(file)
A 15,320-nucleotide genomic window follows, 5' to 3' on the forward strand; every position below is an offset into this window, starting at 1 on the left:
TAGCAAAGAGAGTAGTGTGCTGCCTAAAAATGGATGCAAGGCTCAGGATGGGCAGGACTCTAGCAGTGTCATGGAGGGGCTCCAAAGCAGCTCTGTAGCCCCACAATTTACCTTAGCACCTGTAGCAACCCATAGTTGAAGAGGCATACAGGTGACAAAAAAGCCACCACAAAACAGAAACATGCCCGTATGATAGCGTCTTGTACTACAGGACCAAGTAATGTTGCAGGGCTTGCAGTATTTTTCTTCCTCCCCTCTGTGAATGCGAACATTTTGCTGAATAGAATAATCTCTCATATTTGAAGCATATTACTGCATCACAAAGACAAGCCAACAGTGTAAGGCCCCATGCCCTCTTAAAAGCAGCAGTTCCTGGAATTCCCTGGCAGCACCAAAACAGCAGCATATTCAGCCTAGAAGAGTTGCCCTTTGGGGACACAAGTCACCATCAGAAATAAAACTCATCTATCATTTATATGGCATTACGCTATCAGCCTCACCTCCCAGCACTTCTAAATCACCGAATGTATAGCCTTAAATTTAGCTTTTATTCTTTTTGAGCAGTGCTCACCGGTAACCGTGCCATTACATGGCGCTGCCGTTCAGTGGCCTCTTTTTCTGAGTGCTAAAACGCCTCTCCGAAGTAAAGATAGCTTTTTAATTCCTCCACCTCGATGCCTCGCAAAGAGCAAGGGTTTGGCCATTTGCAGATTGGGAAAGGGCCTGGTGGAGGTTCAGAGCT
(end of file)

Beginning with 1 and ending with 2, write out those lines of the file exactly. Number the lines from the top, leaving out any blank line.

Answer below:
A 15,320-nucleotide genomic window follows, 5' to 3' on the forward strand; every position below is an offset into this window, starting at 1 on the left:
TAGCAAAGAGAGTAGTGTGCTGCCTAAAAATGGATGCAAGGCTCAGGATGGGCAGGACTCTAGCAGTGTCATGGAGGGGCTCCAAAGCAGCTCTGTAGCCCCACAATTTACCTTAGCACCTGTAGCAACCCATAGTTGAAGAGGCATACAGGTGACAAAAAAGCCACCACAAAACAGAAACATGCCCGTATGATAGCGTCTTGTACTACAGGACCAAGTAATGTTGCAGGGCTTGCAGTATTTTTCTTCCTCCCCTCTGTGAATGCGAACATTTTGCTGAATAGAATAATCTCTCATATTTGAAGCATATTACTGCATCACAAAGACAAGCCAACAGTGTAAGGCCCCATGCCCTCTTAAAAGCAGCAGTTCCTGGAATTCCCTGGCAGCACCAAAACAGCAGCATATTCAGCCTAGAAGAGTTGCCCTTTGGGGACACAAGTCACCATCAGAAATAAAACTCATCTATCATTTATATGGCATTACGCTATCAGCCTCACCTCCCAGCACTTCTAAATCACCGAATGTATAGCCTTAAATTTAGCTTTTATTCTTTTTGAGCAGTGCTCACCGGTAACCGTGCCATTACATGGCGCTGCCGTTCAGTGGCCTCTTTTTCTGAGTGCTAAAACGCCTCTCCGAAGTAAAGATAGCTTTTTAATTCCTCCACCTCGATGCCTCGCAAAGAGCAAGGGTTTGGCCATTTGCAGATTGGGAAAGGGCCTGGTGGAGGTTCAGAGCT